Pressure Fryers, do they make a difference.

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Puff-Boyardi
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2003/04/21 17:26:39 (permalink)

Pressure Fryers, do they make a difference.

I was thinking about getting a Pressure Fryer to cook my fried chicken to give it that "restaurant" quality. Can anyone tell me about their experiences with one of these? Also, I've been getting better results by brining my chicken for 1 hour in a salt-water bath (sea-salt or Kosher salt) and then using Lard instead of Vegetable oil. If anyone has any suggestions for a better method, please let me know!
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    Jennifer_4
    Double Chili Cheeseburger
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    RE: Pressure Fryers, do they make a difference. 2003/04/21 17:32:29 (permalink)
    quote:
    Originally posted by Puff-Boyardi

    I was thinking about getting a Pressure Fryer to cook my fried chicken to give it that "restaurant" quality. Can anyone tell me about their experiences with one of these? Also, I've been getting better results by brining my chicken for 1 hour in a salt-water bath (sea-salt or Kosher salt) and then using Lard instead of Vegetable oil. If anyone has any suggestions for a better method, please let me know!



    Pressure fried chicken always brings to mind KFC, which in my opinion is the bottom of the barrel. My best experiences have been using shortening, started out in a heavy duty skillet till nice and browned, then finished in a 375 oven.
    #2
    Cosmos
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    RE: Pressure Fryers, do they make a difference. 2003/04/21 18:02:28 (permalink)
    Is this process also known as "broaster" cooking? We had a restaurant in Cortland, NY, the Imperial (recently closed), that had a little shack addition to it known as The Imperial Broaster Hut that produced some wonderful fried chicken. I remember the cooking process was special, and the source of the broaster name, anyone out there know?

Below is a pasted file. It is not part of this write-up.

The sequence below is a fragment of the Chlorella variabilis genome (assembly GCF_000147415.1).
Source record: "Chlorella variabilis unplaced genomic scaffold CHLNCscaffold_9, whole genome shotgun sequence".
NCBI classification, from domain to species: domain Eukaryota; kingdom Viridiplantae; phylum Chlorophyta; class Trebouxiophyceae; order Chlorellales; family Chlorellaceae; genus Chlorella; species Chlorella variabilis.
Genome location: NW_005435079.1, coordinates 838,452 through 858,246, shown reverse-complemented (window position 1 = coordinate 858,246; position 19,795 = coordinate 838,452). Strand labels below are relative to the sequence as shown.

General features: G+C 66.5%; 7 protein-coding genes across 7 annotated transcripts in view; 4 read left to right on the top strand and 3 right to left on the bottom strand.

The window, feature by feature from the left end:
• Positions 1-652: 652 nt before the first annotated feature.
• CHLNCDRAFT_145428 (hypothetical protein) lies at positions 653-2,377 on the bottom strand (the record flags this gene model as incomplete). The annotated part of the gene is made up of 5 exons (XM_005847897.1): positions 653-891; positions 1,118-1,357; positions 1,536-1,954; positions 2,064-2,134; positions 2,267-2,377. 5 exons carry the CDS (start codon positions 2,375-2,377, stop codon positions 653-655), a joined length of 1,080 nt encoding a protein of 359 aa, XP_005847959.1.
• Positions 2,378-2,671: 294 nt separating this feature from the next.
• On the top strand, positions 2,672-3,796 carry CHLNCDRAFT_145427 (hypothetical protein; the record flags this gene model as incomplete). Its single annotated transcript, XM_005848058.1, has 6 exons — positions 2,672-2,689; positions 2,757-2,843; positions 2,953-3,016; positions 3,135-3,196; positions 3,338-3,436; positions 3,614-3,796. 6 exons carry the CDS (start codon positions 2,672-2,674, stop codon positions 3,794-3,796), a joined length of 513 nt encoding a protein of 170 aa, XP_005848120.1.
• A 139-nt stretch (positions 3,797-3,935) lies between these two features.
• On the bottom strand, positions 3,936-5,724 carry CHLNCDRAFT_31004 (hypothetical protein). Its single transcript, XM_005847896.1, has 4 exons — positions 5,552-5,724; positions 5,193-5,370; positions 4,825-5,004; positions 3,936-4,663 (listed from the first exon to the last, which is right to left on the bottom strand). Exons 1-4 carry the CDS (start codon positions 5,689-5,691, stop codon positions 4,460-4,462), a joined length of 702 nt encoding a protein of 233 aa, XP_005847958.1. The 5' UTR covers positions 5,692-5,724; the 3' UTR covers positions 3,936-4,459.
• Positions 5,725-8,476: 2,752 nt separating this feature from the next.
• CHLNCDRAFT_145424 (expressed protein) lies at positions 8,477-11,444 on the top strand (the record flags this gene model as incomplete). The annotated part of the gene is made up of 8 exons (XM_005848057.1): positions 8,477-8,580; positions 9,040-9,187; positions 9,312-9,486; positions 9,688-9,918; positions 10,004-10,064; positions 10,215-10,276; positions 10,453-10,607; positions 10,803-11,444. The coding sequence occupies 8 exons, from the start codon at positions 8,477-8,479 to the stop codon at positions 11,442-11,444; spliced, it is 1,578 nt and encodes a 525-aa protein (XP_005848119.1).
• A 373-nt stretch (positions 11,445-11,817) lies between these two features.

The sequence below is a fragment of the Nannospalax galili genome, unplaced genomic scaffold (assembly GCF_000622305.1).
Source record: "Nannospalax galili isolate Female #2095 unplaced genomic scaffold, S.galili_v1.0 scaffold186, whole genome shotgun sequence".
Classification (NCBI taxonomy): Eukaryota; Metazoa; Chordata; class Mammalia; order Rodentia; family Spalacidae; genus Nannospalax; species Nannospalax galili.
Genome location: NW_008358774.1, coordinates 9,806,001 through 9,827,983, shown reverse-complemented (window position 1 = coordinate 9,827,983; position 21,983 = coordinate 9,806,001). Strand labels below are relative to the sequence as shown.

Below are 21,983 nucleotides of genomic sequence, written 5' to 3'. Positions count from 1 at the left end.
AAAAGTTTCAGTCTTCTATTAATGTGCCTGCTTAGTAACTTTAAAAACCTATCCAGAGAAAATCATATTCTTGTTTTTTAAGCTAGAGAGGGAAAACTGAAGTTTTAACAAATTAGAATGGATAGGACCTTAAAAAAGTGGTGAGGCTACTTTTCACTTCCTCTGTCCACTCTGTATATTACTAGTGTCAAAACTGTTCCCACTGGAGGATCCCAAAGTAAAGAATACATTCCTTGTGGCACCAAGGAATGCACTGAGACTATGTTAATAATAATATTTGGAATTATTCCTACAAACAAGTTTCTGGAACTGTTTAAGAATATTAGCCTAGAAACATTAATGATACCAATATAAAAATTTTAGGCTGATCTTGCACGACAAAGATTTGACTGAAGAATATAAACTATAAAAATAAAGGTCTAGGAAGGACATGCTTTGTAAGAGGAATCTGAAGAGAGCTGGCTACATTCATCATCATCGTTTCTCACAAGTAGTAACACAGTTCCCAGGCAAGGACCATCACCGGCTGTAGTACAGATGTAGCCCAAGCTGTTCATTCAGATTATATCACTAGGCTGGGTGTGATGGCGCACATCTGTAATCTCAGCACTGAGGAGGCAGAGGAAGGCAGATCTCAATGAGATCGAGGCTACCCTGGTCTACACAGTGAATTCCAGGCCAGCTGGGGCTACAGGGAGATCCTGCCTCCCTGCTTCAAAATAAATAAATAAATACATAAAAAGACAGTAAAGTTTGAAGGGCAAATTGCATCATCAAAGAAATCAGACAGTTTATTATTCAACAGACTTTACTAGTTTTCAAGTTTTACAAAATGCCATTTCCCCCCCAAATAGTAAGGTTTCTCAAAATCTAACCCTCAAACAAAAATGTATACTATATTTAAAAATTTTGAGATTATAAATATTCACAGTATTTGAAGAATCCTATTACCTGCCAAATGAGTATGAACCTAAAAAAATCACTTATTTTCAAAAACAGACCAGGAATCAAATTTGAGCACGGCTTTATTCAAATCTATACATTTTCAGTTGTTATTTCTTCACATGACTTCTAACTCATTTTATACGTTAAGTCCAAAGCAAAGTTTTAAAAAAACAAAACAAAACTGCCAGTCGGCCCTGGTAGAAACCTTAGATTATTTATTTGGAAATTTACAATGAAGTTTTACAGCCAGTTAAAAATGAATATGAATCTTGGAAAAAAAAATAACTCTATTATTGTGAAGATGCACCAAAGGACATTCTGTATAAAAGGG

#3
    Sundancer7
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    RE: Pressure Fryers, do they make a difference. 2003/04/21 19:22:04 (permalink)
    Puff, what you are talking about is Broaster Chicken. My brother owned a couple of restaurants in Minneapolis (TR MCCoys). He bought a Broaster system for his restaurant ten years ago and it was $10K at that time. It fried chicken much liuke you would except it was done under pressure. The advantage for the restaurant that it was much quicker and the advantage for the customer was quicker service and the chicken for some reason was much hotter. from there on out, it was how the chicken was batter dipped and spiced. I personally liked it very much. TR McCoys chicken was no where like KFC. Much much better and extremely crispy.

    Paul E. Smith
    Knoxville, TN
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    fdm813
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    RE: Pressure Fryers, do they make a difference. 2003/04/22 02:03:01 (permalink)
    Oh boy, this takes me back. In 1972 I managed a chicken and seafood take out in Richmond, Virginia. It was called Chick-A-Sea. We pressure fried all the chicken in peanut oil. We also would brine the chicken in salted water. Another tip is to double bread it. First into seasoned flour then a egg wash ( we used eggs, powdered milk and water) then back in the seasoned flour. Arrange on a tray then place in the frig for a hour or so. That way the breading will stay on the chicken and not burn your oil. Filter the oil after every fourth cooking to keep it clean. Hope this helps!
    #5
    scbuzz
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    RE: Pressure Fryers, do they make a difference. 2003/04/22 07:54:25 (permalink)
    We have a couple of local places in Columbia SC that serve broasted chicken. Zesto's and Bernies are the two best that come to mind. The chicken is excellent, always hot and fresh. I also think that they add some seasoning to the batter ( in addition to salt and pepper ), but I have not really been able to put my finger on the exact taste !

    #6
    howard8
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    RE: Pressure Fryers, do they make a difference. 2003/10/17 14:01:49 (permalink)
    Yo Puff-Boyardi

    Last nite I tried broaster chicken in my regular old style pressure cooker. It was outstanding. I brined legs and thighs for 24 hours. Mixed up a slurry of flour, corn starch, water, black pepper, garlic powder, msg and one egg. Coated the chicken and fried at 350 degrees for 3 minutes. I used about an inch and one half of canola oil in the pressure cooker. After frying for 3 minutes, put the top on and let it rock for 13-14 minutes. Put the cooker immediately in cold water, popped the top and let the chicken rest. Some of the best damn chicken I have eaten.
    #7
    ThePHNX
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    RE: Pressure Fryers, do they make a difference. 2003/10/24 09:41:29 (permalink)
    Have the Cole Slaw Recipe!

    Got it from ( anonymous secret agent @ Carnsie's Irish Pub, Binghamton, NY ).